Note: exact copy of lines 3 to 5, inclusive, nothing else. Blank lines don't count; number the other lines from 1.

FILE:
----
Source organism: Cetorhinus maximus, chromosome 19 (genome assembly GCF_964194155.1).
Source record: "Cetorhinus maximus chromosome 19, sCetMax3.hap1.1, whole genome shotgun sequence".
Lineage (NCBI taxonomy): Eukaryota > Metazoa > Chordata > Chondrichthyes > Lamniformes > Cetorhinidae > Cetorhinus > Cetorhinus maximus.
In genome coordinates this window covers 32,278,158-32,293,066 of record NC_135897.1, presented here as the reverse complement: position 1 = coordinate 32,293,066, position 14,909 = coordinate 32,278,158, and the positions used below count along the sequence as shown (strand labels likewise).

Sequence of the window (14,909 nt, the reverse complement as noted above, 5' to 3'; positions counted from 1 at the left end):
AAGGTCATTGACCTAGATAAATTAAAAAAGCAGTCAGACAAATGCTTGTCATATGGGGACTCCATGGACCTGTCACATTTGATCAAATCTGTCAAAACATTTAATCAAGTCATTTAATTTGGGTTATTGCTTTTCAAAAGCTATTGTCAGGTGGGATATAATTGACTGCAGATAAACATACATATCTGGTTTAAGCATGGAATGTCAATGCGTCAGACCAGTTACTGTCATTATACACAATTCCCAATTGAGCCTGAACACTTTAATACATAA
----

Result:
Lineage (NCBI taxonomy): Eukaryota > Metazoa > Chordata > Chondrichthyes > Lamniformes > Cetorhinidae > Cetorhinus > Cetorhinus maximus.
In genome coordinates this window covers 32,278,158-32,293,066 of record NC_135897.1, presented here as the reverse complement: position 1 = coordinate 32,293,066, position 14,909 = coordinate 32,278,158, and the positions used below count along the sequence as shown (strand labels likewise).

Sequence of the window (14,909 nt, the reverse complement as noted above, 5' to 3'; positions counted from 1 at the left end):